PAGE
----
by James Patrick Kelly
I recently heard about a Brit whose cookbook has been an underground sensation among meat aficionados for years, garnering accolades from the likes of Anthony Bourdain, and whose name is mad English. He is the reigning Viscount of Charcuterie, Fergus Henderson.
He even looks Mad English
An adherent of the waste-not-want-not axiom, Henderson runs things at St. John Bar & Restaurant in London and his book, The Whole Beast: Nose To Tail Eating, was republished in 2004 by ecco, an imprint of Harper Collins. I picked up a copy of TWB and read it cover to cover in one sitting, my own jowls stretched in disbelief at Henderson’s vision, ready to implement some of Henderson’s more innovative ideas to my cooking. When I came back to Tantre, I found a second copy sitting, spine corrugated, already on one of the farm’s many bookshelves. It’s the kind of book you need multiple copies lying around the house.
I reread it the other day, incredulous at the depth and deftness with witch Henderson approaches cooking in general and the snout-to-tail methods in particular. And how he could make dishes involving pig tails appealing. He is a modern day Escoffier.
His book looks at a meal much like the Beatles would approach an album—as a cohesive unit with a beginning, middle, and an end, where disparate elements complement one another and the whole is greater than the sum of its parts. The book brings to the readers’ attention the range of flavors encompassed in a single animal. Henderson is sure to balance a carnivorous recipe with meat-free dishes.
Read the titles of his dishes and you might be repulsed (Stuffed Lamb’s Hearts anyone?). Read the descriptions and you might find your mouth water. Go ahead, I dare you. Fergus Henderson proves there’s more to a name than meets the eye. Even if it’s a mad English name.
by James Patrick Kelly
Six years ago, I stopped eating meat; now I’m a meat man.
I took my vow of abstinence for a number of reasons, chief among them was a concern with my health as well as the health and well-being of the planet. I became an environmentalist while in college and vegetarianism played a small role in a larger worldview. I swore off driving in favor of public transportation as a means of getting around; I bought all of my clothes from secondhand stores; I worked as the college recycling coordinator, standing shin high in a cocktail of soda, beer and sometimes urine, all to sorting the campus’s recycling bins and separate the bottle caps (non-recyclable) from the bottles (recyclable).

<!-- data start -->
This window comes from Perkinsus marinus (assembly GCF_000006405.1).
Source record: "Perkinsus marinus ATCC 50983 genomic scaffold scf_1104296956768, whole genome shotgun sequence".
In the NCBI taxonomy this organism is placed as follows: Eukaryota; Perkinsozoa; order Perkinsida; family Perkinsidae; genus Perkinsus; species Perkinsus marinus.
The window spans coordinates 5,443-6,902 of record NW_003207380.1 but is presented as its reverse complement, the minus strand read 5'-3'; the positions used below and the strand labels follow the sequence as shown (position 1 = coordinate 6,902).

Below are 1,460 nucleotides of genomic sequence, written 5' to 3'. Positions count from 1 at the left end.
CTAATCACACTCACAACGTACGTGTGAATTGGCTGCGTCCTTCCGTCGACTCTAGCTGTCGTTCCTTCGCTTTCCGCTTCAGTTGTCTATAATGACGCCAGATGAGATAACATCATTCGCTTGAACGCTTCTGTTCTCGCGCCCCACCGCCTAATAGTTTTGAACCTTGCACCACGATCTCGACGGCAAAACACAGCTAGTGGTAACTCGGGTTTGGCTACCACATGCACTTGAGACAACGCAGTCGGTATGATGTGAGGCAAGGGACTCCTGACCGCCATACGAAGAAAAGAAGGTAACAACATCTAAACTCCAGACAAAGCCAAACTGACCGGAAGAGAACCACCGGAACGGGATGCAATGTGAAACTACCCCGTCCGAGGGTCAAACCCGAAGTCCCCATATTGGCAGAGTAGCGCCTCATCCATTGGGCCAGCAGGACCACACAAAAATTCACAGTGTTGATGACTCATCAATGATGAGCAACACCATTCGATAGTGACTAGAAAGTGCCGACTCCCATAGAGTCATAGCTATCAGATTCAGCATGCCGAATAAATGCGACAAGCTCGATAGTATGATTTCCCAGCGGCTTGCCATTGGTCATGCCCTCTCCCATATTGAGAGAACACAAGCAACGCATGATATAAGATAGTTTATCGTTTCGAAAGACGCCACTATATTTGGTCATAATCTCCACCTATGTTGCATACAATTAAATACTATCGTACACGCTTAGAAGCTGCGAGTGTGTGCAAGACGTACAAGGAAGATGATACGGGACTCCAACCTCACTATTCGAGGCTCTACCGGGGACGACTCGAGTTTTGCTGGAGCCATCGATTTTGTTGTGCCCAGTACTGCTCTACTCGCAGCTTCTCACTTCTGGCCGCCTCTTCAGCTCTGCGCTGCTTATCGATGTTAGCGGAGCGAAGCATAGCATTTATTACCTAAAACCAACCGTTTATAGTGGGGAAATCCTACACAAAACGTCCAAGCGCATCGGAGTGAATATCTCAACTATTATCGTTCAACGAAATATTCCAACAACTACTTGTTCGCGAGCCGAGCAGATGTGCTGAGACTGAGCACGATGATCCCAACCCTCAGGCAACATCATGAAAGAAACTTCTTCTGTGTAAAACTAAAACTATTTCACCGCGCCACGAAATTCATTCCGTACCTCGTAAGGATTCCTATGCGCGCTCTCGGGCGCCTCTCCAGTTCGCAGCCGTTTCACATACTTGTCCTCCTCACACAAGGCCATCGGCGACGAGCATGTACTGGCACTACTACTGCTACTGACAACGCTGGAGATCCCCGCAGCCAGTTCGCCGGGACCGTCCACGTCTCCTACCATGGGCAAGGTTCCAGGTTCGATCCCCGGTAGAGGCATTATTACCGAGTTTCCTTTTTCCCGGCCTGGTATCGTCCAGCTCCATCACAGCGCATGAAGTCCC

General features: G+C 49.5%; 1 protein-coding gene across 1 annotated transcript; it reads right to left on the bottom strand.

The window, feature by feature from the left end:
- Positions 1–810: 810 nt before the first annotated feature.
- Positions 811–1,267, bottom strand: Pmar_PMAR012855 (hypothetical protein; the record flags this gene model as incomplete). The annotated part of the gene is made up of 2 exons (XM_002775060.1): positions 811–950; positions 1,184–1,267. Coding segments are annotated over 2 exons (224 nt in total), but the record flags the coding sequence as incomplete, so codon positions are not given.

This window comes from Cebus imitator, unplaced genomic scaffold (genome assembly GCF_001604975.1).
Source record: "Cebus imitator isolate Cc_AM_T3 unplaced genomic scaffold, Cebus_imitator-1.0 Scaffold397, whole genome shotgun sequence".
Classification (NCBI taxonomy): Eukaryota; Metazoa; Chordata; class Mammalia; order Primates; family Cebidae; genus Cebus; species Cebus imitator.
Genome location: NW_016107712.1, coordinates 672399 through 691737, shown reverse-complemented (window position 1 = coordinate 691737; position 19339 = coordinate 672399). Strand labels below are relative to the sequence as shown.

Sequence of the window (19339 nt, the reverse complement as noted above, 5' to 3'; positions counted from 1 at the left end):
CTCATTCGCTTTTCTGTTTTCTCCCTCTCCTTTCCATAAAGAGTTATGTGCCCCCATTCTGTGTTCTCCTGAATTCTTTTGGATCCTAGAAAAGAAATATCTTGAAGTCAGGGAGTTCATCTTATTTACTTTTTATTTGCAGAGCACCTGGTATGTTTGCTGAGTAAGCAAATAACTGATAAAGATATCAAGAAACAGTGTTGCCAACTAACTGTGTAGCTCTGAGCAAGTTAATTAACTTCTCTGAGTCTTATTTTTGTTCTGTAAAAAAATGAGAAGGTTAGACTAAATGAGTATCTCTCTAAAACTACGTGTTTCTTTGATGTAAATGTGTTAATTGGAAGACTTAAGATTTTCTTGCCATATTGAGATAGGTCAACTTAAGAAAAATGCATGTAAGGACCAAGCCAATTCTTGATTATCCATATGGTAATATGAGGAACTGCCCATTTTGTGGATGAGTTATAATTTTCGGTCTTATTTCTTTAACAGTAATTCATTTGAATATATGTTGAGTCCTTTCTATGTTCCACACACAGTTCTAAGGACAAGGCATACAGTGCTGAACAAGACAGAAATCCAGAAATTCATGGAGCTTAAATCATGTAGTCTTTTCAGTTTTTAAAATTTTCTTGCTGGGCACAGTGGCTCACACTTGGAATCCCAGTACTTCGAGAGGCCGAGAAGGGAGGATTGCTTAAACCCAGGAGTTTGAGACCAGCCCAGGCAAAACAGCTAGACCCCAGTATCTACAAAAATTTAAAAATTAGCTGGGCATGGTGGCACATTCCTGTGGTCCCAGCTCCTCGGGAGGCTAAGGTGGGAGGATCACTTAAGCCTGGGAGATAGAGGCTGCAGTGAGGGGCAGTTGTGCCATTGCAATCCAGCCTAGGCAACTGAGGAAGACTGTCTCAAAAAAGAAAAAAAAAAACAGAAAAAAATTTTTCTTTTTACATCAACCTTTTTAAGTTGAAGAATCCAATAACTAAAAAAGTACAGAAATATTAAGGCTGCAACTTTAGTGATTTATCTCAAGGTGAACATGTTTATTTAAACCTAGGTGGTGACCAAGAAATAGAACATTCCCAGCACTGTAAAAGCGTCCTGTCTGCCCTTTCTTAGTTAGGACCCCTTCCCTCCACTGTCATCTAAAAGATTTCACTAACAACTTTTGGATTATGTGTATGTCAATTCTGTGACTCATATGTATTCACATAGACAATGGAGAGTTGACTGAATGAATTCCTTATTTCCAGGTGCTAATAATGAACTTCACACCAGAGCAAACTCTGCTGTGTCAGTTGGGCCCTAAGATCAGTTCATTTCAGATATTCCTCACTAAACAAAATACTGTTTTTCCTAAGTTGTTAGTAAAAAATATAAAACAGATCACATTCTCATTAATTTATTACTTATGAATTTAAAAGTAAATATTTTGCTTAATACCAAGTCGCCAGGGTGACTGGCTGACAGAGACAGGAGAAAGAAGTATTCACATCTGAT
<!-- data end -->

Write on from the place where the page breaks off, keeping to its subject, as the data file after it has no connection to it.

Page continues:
I was also dismayed by the modern meat industry. I had heard the stories of muckraking journalists of the Gilded Age reporting on harsh working conditions in the morass of the industrial meat industries, but blanched when more modern yet equally eye-opening reports on the state of my contemporary processors came to my attention. I once thought regulations would do away with harsh conditions, unsafe and unsanitary practices and ensure a clean industry, but the unfortunate reality of the situation reminded me of the rhetorical question from an ancient Greek satire, restated in a favorite modern graphic novel: Quis custodiet ipsos custodes?
After I started farming, I realized the importance of participation, and the flaw in my rationale. I wanted to be a vegetarian, but that just left me on the sidelines as an observer. Now, as I’ve realized the importance of dietary health–not just for one person, but for a community–I have also come to value the worth of participation in affecting positive change. I believe the way to change a flawed system is not to step back and remove oneself, but instead to insert oneself and work to change those flaws in a direct and engaging way.
Today the pigs went out on pasture. It is the next step in a dynamic and evolving process of participation. In all of the literature that has inspired me to make the change from passive observer to active participant, a common theme threaded throughout is the power of being a part of your own diet. The power of having a role in planting, cultivating and harvesting; washing, cutting and cooking; sharing, teaching and eating your own food. Participation, I have learned through the very act of participating itself, is transcendent, and today, we put our pigs on pasture and take the participatory act to a whole new level. We are ensuring the health and fecundity of our soil by giving back vital nutrients too often neglected in the process of farming. As we are active now, the long-term vitality of our soil continues. We don’t just farm for today, we farm for tomorrow’s meals.